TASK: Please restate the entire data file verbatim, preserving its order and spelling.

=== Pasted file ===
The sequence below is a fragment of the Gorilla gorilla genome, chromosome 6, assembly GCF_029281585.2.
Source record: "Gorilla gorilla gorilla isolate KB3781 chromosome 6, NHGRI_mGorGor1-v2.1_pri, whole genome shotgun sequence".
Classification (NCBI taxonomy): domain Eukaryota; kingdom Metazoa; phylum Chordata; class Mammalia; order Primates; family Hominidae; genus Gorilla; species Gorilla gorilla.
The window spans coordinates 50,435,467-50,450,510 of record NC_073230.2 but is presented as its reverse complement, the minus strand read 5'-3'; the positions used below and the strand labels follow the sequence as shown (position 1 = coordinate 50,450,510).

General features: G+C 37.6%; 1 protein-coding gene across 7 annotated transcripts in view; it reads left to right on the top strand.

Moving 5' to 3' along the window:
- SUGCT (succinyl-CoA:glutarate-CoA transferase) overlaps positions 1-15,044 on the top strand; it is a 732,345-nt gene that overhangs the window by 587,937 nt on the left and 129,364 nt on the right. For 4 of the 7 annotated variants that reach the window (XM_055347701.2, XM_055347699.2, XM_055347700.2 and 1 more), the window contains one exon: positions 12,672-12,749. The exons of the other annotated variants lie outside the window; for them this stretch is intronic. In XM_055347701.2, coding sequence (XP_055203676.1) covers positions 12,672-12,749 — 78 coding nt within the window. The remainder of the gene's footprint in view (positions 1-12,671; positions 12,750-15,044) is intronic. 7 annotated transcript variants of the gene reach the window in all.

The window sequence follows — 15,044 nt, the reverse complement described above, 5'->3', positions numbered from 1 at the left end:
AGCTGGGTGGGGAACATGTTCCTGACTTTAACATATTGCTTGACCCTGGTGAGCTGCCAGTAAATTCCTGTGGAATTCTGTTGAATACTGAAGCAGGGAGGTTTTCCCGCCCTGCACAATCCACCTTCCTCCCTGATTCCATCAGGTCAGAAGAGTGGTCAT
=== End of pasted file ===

The sequence below is a fragment of the Gorilla gorilla genome, chromosome 6, assembly GCF_029281585.2.
Source record: "Gorilla gorilla gorilla isolate KB3781 chromosome 6, NHGRI_mGorGor1-v2.1_pri, whole genome shotgun sequence".
Classification (NCBI taxonomy): domain Eukaryota; kingdom Metazoa; phylum Chordata; class Mammalia; order Primates; family Hominidae; genus Gorilla; species Gorilla gorilla.
The window spans coordinates 50,435,467-50,450,510 of record NC_073230.2 but is presented as its reverse complement, the minus strand read 5'-3'; the positions used below and the strand labels follow the sequence as shown (position 1 = coordinate 50,450,510).

General features: G+C 37.6%; 1 protein-coding gene across 7 annotated transcripts in view; it reads left to right on the top strand.

Moving 5' to 3' along the window:
- SUGCT (succinyl-CoA:glutarate-CoA transferase) overlaps positions 1-15,044 on the top strand; it is a 732,345-nt gene that overhangs the window by 587,937 nt on the left and 129,364 nt on the right. For 4 of the 7 annotated variants that reach the window (XM_055347701.2, XM_055347699.2, XM_055347700.2 and 1 more), the window contains one exon: positions 12,672-12,749. The exons of the other annotated variants lie outside the window; for them this stretch is intronic. In XM_055347701.2, coding sequence (XP_055203676.1) covers positions 12,672-12,749 — 78 coding nt within the window. The remainder of the gene's footprint in view (positions 1-12,671; positions 12,750-15,044) is intronic. 7 annotated transcript variants of the gene reach the window in all.

The window sequence follows — 15,044 nt, the reverse complement described above, 5'->3', positions numbered from 1 at the left end:
AGCTGGGTGGGGAACATGTTCCTGACTTTAACATATTGCTTGACCCTGGTGAGCTGCCAGTAAATTCCTGTGGAATTCTGTTGAATACTGAAGCAGGGAGGTTTTCCCGCCCTGCACAATCCACCTTCCTCCCTGATTCCATCAGGTCAGAAGAGTGGTCAT